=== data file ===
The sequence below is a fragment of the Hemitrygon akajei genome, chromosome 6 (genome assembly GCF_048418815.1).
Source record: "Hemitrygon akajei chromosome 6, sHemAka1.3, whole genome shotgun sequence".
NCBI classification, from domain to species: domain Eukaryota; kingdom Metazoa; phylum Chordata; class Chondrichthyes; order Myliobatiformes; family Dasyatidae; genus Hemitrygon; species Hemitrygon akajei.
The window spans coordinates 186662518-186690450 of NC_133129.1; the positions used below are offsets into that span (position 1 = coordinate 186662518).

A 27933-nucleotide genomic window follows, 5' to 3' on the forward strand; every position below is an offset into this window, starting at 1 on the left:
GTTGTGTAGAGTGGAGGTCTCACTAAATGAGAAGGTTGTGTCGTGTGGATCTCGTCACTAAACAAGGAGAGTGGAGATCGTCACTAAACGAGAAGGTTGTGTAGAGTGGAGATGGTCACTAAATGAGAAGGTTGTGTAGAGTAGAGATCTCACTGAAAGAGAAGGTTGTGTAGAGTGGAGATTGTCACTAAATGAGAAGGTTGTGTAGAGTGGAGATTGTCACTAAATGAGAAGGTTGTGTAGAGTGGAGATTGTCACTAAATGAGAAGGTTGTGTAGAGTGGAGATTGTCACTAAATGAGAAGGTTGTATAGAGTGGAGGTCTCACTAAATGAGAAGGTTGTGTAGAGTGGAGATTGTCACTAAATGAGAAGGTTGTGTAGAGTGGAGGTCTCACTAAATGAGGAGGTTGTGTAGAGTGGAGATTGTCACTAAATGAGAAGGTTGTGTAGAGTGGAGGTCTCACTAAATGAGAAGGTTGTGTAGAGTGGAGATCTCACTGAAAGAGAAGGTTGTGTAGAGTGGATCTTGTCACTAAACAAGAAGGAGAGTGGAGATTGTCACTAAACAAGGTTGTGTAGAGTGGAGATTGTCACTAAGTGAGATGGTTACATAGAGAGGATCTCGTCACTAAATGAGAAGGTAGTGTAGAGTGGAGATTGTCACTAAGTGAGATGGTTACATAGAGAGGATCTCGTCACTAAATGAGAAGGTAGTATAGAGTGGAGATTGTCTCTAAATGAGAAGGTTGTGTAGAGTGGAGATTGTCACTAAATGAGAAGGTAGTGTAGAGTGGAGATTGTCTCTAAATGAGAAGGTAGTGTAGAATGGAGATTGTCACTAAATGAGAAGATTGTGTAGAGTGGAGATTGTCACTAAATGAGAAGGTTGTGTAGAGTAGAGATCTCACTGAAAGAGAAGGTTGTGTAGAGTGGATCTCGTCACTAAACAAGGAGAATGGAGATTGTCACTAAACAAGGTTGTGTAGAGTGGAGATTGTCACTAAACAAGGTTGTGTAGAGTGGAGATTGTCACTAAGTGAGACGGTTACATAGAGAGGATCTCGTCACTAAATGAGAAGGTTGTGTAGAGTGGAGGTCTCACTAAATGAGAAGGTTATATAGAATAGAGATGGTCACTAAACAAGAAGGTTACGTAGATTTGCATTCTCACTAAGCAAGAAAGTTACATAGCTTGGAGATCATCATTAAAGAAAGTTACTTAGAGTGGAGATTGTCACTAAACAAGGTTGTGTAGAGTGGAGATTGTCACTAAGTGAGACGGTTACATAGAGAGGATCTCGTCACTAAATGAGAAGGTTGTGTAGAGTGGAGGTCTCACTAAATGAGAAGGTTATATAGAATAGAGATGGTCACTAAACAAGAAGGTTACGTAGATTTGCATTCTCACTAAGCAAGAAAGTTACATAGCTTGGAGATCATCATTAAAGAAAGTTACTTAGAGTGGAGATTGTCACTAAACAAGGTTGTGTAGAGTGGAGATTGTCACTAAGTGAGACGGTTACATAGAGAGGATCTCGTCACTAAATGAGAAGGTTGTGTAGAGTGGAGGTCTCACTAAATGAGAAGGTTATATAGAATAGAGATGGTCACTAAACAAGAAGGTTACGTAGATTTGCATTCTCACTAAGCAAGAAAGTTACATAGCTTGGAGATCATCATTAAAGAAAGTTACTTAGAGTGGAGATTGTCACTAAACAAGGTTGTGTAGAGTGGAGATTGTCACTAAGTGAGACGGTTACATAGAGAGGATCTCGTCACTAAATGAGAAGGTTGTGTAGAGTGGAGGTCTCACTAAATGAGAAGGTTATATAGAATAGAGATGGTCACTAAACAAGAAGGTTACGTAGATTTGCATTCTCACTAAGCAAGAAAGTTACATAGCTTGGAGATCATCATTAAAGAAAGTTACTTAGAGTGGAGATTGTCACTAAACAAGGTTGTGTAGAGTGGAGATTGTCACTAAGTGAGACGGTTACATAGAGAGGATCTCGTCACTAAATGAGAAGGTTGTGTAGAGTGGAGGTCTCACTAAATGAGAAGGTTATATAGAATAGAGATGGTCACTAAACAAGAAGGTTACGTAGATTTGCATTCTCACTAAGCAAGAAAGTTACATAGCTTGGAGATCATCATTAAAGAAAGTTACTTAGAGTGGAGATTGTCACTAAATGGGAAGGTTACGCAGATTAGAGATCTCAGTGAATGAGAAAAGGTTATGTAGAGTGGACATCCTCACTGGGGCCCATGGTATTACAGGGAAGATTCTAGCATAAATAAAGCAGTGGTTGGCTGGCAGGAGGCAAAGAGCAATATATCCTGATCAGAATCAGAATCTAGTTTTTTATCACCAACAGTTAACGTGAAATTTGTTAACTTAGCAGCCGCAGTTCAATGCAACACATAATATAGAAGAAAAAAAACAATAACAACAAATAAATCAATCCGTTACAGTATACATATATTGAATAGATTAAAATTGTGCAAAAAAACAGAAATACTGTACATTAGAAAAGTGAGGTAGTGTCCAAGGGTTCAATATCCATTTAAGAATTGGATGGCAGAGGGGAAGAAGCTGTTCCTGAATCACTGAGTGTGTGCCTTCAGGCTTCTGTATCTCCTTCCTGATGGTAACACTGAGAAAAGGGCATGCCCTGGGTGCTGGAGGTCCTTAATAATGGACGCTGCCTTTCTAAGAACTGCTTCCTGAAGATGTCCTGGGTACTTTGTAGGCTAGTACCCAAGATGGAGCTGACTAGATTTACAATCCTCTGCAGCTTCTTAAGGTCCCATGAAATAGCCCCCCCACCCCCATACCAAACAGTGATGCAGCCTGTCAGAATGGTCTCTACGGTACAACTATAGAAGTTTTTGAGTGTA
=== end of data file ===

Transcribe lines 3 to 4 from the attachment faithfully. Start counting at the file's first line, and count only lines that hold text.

NCBI classification, from domain to species: domain Eukaryota; kingdom Metazoa; phylum Chordata; class Chondrichthyes; order Myliobatiformes; family Dasyatidae; genus Hemitrygon; species Hemitrygon akajei.
The window spans coordinates 186662518-186690450 of NC_133129.1; the positions used below are offsets into that span (position 1 = coordinate 186662518).